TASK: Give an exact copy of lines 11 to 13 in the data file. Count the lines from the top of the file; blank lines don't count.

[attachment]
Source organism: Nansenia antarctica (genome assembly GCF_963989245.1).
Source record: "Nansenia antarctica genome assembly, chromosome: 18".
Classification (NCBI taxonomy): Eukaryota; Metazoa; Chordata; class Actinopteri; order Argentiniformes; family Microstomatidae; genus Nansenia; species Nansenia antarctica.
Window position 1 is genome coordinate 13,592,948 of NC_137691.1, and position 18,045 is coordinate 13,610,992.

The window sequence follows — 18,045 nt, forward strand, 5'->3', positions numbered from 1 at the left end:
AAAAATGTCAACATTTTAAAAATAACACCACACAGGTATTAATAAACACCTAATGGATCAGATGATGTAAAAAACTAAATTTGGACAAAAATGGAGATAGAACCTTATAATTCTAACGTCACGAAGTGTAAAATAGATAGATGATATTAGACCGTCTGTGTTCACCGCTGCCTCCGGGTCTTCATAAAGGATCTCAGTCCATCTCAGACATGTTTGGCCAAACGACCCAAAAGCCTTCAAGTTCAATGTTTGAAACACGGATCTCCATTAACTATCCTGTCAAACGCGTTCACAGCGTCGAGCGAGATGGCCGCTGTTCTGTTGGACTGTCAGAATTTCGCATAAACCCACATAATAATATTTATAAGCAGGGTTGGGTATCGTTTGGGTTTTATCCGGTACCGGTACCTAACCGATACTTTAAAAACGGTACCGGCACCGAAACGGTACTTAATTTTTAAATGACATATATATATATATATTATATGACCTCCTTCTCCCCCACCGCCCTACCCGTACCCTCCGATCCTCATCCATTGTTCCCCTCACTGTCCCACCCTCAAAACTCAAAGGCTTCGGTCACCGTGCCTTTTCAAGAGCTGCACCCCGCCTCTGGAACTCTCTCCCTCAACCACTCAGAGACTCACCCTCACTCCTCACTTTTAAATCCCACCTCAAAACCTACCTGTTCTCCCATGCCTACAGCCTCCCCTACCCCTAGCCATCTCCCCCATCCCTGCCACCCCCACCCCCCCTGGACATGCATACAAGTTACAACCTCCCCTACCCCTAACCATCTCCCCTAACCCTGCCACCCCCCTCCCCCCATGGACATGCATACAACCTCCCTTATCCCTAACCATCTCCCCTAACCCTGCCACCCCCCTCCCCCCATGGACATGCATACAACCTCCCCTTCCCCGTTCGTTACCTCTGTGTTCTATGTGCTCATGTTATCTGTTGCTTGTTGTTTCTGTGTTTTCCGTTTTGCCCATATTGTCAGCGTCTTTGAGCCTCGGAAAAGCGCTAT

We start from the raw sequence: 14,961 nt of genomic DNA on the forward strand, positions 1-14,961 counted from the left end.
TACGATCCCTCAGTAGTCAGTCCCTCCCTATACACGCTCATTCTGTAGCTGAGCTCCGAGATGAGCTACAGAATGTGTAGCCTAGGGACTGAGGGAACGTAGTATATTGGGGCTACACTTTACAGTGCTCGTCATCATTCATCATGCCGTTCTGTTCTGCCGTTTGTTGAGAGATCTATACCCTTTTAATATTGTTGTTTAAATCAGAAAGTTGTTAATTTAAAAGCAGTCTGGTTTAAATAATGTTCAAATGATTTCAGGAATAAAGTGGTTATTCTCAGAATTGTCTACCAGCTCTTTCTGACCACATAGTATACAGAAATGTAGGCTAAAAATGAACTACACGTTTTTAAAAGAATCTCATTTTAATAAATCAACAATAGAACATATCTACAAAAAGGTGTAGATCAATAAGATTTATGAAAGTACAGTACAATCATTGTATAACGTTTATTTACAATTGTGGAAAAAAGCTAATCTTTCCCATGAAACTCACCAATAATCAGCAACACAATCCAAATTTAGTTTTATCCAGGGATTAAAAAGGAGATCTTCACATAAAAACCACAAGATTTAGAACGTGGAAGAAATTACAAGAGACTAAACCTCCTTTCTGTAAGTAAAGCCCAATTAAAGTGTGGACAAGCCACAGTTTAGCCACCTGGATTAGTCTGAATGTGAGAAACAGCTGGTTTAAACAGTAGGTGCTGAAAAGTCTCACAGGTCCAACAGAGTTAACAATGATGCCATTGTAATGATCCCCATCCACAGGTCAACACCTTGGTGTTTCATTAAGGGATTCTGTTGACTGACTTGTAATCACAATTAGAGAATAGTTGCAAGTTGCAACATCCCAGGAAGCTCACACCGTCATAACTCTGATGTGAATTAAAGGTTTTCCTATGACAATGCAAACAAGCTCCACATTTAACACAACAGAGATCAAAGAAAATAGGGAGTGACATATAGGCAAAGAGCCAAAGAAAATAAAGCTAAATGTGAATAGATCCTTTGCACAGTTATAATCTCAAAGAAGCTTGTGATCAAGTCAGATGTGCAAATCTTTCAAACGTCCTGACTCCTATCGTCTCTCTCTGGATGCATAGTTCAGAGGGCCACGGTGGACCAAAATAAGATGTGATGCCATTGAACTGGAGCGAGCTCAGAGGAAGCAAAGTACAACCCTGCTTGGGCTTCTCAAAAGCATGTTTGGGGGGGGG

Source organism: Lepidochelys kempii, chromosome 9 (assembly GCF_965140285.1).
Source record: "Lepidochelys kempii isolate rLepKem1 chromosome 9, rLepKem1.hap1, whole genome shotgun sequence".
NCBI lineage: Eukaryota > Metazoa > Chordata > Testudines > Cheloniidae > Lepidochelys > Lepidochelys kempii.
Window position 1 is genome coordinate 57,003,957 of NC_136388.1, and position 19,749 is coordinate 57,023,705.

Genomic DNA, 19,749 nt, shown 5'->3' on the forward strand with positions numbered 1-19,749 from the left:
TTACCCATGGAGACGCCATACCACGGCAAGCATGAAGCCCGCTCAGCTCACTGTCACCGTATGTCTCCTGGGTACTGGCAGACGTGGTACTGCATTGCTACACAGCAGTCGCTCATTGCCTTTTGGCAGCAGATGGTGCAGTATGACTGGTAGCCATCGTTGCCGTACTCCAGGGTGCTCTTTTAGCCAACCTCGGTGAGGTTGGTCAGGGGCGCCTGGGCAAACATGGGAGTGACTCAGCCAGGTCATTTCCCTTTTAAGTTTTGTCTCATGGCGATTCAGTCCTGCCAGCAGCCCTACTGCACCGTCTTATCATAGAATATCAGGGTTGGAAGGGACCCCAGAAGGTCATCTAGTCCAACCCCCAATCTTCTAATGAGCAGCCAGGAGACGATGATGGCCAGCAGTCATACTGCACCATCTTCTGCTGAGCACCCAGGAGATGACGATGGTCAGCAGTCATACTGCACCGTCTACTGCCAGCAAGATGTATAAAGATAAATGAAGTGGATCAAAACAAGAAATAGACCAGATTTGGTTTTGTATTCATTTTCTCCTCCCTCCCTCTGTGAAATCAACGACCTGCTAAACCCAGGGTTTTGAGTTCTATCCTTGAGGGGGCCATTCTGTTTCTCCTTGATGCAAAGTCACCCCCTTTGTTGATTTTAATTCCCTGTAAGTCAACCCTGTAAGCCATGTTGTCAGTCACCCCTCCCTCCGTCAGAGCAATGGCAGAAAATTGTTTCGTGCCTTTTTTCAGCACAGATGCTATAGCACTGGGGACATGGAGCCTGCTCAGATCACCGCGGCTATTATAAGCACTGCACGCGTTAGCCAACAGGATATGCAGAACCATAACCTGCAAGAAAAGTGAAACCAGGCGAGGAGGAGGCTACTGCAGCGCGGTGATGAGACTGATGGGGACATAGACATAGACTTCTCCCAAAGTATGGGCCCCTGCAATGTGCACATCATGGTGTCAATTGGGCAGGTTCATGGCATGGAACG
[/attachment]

NCBI lineage: Eukaryota > Metazoa > Chordata > Testudines > Cheloniidae > Lepidochelys > Lepidochelys kempii.
Window position 1 is genome coordinate 57,003,957 of NC_136388.1, and position 19,749 is coordinate 57,023,705.

Genomic DNA, 19,749 nt, shown 5'->3' on the forward strand with positions numbered 1-19,749 from the left: